Can I be Friends with Girls?

Let me start this post with two short anecdotes. Firstly, a couple of years ago I was rebuked by an older Christian man in my church after he saw me sharing a plate of eats with a female friend. His wife also chastised my friend, at another time. Why? Sharing a plate of food was something only a husband and wife could do and who knows how people might have perceived our breaking of bread. Secondly, two years ago I heard the testimony of a visiting pastor. Discussing his conversion he repeatedly mentioned a close friend who the Lord used extensively in bringing him to faith. They would meet up, go for coffees, and chat regularly over the phone. But after becoming a Christian, this pastor called his faithful friend up and said they could no longer be friends. Why? Because this friend was a woman and their close relationship posed a threat to his marriage.

Man and womanThis post is titled with a question: ‘Can I be friends with girls?’ But the more general question or issue I hope to begin answering is this: can we share an intimate friendship with someone that we might grow romantically attracted to? In my case, that is women. Returning to my two anecdotes, the first is little more than laughable legalism and I treated it as such. However the second is more in touch with reality and genuine Christian concerns about adultery or sexual sin. While that pastor shared this aspect of his testimony I felt that his decision was commendable but nothing to celebrate. For example, I struggle with anger on the soccer field and because of it I have periodically refrained from playing. But that is never where I want to stay, on the sidelines, for I desire to glorify God on the soccer field and not simply by avoiding it.

This brings us back to the question of this post, which I am writing as an extension of its predecessor: Six Obstacles to Friendship. After preaching on friendship recently (you can read a summary of that here) I was asked about mixed-sex friendships. And that was not the first time I have been asked the question. I also recently learnt that the question is not unique to our time and has tended towards legalism in the church. In Reading with the Reformers Timothy George paraphrases Martin Luther, “There are legalists who have so tightened the meaning of Jesus’ words against lustful gazing that they forbid all companionship between men and women…But Jesus did not call for such sequestration. He distinguished looking and lusting.” Luther went on: Jesus allowed “talking, laughing, and having a good time” with women. To George and Luther’s points I would add the fact that Jesus certainly had close female friends (John 11:5; Luke 8:1-3). Personally, I am with Jesus and – on most points – Luther.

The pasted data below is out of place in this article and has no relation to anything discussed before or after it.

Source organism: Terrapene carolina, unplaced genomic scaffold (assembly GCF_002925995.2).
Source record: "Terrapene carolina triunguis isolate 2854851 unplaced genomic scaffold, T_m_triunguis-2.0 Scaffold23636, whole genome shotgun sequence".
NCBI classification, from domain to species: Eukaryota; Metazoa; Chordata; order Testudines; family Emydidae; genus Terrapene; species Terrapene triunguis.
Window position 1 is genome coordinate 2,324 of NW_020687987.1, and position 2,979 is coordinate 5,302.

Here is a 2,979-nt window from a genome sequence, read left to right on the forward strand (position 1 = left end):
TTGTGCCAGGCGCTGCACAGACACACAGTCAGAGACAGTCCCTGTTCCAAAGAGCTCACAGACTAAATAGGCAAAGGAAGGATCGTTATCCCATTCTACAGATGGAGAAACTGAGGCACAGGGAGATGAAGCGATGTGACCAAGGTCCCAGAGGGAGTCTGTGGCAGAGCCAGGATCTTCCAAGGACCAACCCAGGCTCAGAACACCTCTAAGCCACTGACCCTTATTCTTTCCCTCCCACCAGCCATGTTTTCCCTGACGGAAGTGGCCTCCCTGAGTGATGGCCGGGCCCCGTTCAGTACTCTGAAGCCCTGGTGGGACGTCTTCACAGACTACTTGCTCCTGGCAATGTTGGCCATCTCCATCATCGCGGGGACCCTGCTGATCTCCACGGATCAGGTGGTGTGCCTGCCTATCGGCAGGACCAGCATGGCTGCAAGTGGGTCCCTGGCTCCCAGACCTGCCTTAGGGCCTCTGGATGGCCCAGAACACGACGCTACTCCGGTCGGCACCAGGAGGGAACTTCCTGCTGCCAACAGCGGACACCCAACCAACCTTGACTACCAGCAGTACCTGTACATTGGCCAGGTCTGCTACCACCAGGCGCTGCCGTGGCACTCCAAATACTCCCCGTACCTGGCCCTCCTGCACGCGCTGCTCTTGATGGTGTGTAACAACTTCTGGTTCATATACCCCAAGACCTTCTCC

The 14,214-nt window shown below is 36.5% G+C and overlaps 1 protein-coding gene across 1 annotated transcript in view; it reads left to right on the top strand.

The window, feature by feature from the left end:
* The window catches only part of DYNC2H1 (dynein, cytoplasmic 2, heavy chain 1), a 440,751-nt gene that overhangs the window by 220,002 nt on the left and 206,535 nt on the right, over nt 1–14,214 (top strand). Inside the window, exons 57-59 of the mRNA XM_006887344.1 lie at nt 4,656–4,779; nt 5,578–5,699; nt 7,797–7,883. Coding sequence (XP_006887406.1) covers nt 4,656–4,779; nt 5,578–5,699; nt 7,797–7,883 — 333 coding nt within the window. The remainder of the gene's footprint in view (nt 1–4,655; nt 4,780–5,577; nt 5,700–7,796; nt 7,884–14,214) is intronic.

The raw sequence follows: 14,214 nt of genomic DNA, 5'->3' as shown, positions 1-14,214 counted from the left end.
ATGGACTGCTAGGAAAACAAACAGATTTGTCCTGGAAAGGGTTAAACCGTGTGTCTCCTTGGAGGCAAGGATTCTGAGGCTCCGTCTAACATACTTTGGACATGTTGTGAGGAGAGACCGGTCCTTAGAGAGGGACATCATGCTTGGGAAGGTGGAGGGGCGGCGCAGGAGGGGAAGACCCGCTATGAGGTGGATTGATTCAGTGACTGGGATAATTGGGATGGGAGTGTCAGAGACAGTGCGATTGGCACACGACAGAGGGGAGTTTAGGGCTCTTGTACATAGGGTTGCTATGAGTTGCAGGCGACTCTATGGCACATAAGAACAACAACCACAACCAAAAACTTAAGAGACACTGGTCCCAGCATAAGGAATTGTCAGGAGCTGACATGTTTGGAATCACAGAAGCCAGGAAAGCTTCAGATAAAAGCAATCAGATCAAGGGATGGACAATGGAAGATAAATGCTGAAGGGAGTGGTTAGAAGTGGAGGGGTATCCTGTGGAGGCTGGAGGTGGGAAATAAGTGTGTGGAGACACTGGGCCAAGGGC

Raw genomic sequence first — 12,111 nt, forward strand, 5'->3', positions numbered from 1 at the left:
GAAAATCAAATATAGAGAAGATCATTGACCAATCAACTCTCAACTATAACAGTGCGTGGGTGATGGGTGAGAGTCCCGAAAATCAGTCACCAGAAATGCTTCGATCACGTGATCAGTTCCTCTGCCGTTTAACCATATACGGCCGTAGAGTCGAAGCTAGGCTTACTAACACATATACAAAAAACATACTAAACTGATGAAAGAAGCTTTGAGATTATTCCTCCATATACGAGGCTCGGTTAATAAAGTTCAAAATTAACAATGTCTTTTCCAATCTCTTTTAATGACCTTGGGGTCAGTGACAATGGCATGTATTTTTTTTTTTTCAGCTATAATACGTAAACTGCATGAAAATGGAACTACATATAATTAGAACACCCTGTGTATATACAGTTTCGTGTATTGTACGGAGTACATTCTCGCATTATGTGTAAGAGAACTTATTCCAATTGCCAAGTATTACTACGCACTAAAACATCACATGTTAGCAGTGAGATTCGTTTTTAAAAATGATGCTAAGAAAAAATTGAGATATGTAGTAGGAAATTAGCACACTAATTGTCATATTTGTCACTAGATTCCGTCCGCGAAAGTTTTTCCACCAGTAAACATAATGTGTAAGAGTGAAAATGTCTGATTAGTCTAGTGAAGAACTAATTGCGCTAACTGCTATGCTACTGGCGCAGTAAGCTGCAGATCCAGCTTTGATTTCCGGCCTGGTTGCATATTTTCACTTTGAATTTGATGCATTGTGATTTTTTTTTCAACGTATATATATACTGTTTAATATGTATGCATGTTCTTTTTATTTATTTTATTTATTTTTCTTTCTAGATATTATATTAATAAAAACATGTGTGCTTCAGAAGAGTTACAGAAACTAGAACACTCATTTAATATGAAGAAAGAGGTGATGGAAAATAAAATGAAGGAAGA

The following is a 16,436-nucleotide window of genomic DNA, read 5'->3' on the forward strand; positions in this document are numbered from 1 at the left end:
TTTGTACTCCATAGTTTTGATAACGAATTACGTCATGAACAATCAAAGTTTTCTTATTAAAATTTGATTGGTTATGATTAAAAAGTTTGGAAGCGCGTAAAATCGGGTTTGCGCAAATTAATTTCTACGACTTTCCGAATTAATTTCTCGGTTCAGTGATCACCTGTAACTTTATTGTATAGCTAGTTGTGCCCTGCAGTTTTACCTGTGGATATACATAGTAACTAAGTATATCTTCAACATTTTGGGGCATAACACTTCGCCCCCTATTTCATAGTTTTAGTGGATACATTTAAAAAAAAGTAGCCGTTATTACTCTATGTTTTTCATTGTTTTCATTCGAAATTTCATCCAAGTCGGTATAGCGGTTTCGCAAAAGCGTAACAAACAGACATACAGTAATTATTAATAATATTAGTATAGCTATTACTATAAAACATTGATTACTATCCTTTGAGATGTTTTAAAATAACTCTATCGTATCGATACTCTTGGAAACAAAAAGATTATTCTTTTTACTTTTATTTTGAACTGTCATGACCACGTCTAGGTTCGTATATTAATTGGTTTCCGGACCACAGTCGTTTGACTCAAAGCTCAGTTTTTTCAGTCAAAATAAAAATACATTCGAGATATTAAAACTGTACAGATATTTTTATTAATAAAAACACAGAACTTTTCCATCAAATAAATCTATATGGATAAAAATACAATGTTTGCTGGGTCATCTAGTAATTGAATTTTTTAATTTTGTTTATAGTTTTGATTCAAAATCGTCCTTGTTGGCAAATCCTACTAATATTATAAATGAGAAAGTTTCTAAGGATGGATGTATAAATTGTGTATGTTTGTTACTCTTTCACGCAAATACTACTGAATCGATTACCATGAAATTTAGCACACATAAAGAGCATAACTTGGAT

Freudian mythI do understand the caution against intimate and vulnerable friendships between men and women, where one or both are married or even in the case that neither are. It is possible to become sexually attracted to a friend, but then it is also possible I will lust while walking through the local shopping mall. Yet I still go. Gerald Bray notes in God is Love that because Western culture is obsessed with sex there is a suspicion towards close relationships, “It is now much harder than it used to be to maintain friendships, not only between members of the opposite sex (which has always been difficult) but among those of the same sex as well.” In Spiritual Friendship, Wesley Hill goes further and challenges Christians who adopt what we might call the Freudian Myth, “The belief that sex wholly explains the depths of our most profound relationships.” Sex is not the ultimate destination, or trajectory, of love-filled and close relationships, intimate friendships or affectionate companionship. In other words, sexual intimacy is not the aim or outcome of all intimacy.

There is much more I hope to write on this question, because it seems to be one many people are unsure about. In conclusion, let me say again that avoiding deep and vulnerable friendship is a wisdom issue, not a matter of law. When pressed to the extent that I have encountered it among conservative Christians it becomes legalism. The idea that sexual attraction is the inevitable end of intimate friendship between a man and a woman is not a biblical one. Likewise, the desire for close relationships with women who are not my wife is not born from sexual desire. In the church God has created a wonderfully diverse community whereby the differences of its members are a blessing to one another. We should embrace that, with both delight and discernment.

6 Obstacles to Friendship